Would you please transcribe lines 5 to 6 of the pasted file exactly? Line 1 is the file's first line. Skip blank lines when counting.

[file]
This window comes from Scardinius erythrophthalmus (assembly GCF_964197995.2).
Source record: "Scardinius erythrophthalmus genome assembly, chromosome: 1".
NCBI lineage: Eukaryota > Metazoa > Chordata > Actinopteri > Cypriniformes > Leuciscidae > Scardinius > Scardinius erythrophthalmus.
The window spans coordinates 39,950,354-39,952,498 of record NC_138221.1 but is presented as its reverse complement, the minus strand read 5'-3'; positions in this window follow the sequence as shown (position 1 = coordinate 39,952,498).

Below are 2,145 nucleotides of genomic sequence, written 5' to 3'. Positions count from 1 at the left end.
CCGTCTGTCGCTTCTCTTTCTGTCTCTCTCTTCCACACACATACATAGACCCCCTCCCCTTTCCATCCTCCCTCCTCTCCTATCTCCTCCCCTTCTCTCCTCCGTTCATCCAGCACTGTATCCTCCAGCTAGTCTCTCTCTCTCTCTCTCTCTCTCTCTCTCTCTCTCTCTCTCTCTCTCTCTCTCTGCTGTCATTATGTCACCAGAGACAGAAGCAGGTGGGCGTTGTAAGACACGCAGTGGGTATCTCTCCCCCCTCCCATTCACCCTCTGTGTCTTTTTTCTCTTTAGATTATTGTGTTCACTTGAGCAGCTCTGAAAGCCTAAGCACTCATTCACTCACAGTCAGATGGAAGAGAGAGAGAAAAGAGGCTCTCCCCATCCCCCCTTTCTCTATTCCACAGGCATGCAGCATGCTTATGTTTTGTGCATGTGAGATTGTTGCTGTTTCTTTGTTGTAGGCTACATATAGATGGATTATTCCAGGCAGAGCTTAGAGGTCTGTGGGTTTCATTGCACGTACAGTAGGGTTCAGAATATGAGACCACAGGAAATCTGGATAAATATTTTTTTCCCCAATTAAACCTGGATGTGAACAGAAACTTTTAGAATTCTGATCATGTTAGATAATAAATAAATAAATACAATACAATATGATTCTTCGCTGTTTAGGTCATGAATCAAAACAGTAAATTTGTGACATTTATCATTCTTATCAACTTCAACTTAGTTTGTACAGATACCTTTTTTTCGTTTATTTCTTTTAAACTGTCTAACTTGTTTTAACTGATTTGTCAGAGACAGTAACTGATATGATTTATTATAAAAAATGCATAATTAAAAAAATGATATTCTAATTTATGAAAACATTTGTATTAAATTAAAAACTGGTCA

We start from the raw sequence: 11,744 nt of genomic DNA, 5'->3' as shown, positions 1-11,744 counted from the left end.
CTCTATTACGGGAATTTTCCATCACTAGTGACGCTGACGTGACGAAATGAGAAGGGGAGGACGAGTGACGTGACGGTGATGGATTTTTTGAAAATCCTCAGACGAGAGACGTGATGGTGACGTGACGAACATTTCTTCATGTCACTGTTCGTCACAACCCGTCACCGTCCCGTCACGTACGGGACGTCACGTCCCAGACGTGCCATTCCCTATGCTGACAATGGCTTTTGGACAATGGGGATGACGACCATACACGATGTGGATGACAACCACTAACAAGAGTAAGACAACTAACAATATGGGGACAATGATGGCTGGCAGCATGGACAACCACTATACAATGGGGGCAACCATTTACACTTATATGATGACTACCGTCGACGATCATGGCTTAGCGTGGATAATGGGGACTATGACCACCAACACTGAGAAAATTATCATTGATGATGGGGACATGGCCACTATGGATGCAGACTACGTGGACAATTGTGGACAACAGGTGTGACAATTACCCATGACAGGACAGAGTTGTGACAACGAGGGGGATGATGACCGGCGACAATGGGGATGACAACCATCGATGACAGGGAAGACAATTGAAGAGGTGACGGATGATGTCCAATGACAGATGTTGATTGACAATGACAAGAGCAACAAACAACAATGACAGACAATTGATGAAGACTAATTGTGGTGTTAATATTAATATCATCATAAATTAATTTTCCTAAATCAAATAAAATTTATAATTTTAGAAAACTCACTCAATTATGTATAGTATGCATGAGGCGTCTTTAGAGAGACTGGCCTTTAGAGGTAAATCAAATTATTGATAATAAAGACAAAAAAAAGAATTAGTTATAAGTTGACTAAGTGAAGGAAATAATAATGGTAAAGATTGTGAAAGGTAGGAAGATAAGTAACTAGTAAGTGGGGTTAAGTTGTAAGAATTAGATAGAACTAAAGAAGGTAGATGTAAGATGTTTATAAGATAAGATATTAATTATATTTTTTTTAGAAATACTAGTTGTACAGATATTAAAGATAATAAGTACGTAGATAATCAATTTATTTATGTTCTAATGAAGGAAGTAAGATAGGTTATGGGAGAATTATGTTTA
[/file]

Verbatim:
Below are 2,145 nucleotides of genomic sequence, written 5' to 3'. Positions count from 1 at the left end.
CCGTCTGTCGCTTCTCTTTCTGTCTCTCTCTTCCACACACATACATAGACCCCCTCCCCTTTCCATCCTCCCTCCTCTCCTATCTCCTCCCCTTCTCTCCTCCGTTCATCCAGCACTGTATCCTCCAGCTAGTCTCTCTCTCTCTCTCTCTCTCTCTCTCTCTCTCTCTCTCTCTCTCTCTCTCTCTGCTGTCATTATGTCACCAGAGACAGAAGCAGGTGGGCGTTGTAAGACACGCAGTGGGTATCTCTCCCCCCTCCCATTCACCCTCTGTGTCTTTTTTCTCTTTAGATTATTGTGTTCACTTGAGCAGCTCTGAAAGCCTAAGCACTCATTCACTCACAGTCAGATGGAAGAGAGAGAGAAAAGAGGCTCTCCCCATCCCCCCTTTCTCTATTCCACAGGCATGCAGCATGCTTATGTTTTGTGCATGTGAGATTGTTGCTGTTTCTTTGTTGTAGGCTACATATAGATGGATTATTCCAGGCAGAGCTTAGAGGTCTGTGGGTTTCATTGCACGTACAGTAGGGTTCAGAATATGAGACCACAGGAAATCTGGATAAATATTTTTTTCCCCAATTAAACCTGGATGTGAACAGAAACTTTTAGAATTCTGATCATGTTAGATAATAAATAAATAAATACAATACAATATGATTCTTCGCTGTTTAGGTCATGAATCAAAACAGTAAATTTGTGACATTTATCATTCTTATCAACTTCAACTTAGTTTGTACAGATACCTTTTTTTCGTTTATTTCTTTTAAACTGTCTAACTTGTTTTAACTGATTTGTCAGAGACAGTAACTGATATGATTTATTATAAAAAATGCATAATTAAAAAAATGATATTCTAATTTATGAAAACATTTGTATTAAATTAAAAACTGGTCA